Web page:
The Family Gene by Joselin Linder is everything I wish for in a medically-oriented memoir. Linder blends the science of genetics deftly with her own family’s story. It was so compelling that I flew through the book in just a day or so.
When Joselin is just fifteen, she and her family begin to watch her father die a slow, painful and frankly horrific death. He literally never received a diagnosis for this fatal disease. The family begins to realize that his condition was very similar to two other members of his family, now also deceased. Then his brother dies. Sounds overwhelmingly sad, doesn’t it?
Linder describes her attempts to deal with this ongoing grief and uncertainty honestly and frankly. As a teen and twenty-something she doesn’t always use healthy coping mechanisms, but somehow she manages to move forward in life. This part of the story could have come off maudlin or bitter, but it doesn’t. Linder strikes a balanced, even humorous, tone.
I read one review who wished the book hadn’t had so much “boring” science. Again, I thought Linder used funny examples to lighten the mood. Here’s a passage to illustrate, “DNA is made up of only four nucleotides—one for each color that you see. That’s wild, right? There aware only four of them, just showing up in some different order so that they are making the recipe for “eyeball” or “sit bone” or “hamster paw,”” You’ll have to read the book to understand the context of nucleotides and DNA.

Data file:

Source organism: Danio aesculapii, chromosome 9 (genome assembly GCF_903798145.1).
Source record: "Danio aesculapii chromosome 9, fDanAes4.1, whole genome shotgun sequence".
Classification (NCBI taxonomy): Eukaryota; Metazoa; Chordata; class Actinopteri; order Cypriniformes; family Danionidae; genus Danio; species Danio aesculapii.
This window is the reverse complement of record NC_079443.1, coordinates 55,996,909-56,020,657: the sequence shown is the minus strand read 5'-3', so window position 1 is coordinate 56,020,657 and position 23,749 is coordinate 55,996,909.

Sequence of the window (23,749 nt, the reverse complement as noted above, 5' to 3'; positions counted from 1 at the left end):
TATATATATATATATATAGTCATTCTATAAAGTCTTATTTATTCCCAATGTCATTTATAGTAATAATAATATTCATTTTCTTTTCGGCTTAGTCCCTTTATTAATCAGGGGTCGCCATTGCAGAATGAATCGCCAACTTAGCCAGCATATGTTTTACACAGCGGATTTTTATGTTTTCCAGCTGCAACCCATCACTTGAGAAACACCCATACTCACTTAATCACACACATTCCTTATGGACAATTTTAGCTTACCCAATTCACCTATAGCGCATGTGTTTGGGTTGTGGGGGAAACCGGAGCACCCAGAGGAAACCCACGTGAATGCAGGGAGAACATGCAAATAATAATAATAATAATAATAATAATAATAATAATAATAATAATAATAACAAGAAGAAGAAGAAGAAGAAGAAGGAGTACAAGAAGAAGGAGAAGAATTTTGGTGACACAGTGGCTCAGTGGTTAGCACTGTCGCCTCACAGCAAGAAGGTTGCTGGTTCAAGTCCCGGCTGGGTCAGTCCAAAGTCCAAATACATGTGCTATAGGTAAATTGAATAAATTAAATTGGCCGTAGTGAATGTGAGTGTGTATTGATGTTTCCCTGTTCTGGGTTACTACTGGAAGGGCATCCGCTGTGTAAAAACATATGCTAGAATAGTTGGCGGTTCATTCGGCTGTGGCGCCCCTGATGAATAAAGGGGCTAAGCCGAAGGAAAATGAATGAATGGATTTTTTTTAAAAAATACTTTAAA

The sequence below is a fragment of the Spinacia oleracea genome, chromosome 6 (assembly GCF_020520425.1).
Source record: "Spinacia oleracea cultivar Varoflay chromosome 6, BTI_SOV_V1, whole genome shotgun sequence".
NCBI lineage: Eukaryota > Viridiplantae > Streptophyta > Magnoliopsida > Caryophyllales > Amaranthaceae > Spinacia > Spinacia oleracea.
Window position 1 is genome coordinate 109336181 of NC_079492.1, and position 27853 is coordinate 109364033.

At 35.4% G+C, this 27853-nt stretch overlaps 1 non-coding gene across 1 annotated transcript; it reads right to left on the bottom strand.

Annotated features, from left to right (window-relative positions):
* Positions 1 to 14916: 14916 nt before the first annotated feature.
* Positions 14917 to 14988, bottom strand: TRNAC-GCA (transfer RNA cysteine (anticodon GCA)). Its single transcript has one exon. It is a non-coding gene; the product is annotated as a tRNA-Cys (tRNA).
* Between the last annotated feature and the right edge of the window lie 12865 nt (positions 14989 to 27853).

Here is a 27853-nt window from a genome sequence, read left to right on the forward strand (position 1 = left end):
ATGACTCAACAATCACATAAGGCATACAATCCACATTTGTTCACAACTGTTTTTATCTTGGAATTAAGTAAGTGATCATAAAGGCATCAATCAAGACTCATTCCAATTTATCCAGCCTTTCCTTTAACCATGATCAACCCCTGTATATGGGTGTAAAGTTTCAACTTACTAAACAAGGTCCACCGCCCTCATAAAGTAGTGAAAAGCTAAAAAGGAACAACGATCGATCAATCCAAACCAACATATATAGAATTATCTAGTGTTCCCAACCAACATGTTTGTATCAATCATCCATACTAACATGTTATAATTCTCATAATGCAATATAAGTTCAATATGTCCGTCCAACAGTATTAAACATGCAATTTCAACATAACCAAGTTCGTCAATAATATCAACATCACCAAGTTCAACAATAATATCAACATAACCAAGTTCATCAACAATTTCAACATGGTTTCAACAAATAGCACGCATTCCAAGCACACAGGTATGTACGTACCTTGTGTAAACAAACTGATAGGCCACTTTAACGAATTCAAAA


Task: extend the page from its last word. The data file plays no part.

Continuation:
The Family Gene includes plenty of science because the Linders have a top-notch genetic research team on the case. But genetic research into a disease with such a small sample pool takes decades. Linder describes the waiting and wondering beautifully, infusing it with both Zen and angst.
As a young woman she learned that getting pregnant wouldn’t be simple for her if she didn’t want to subject her children to the family gene. As with most medical memoirs, I came away feeling lucky that my life choices were simpler than hers.
All in all, this was a great book. It’s got a compelling true story, a likeable main character in the author, and a quick pace. I heartily (pun intended) recommend.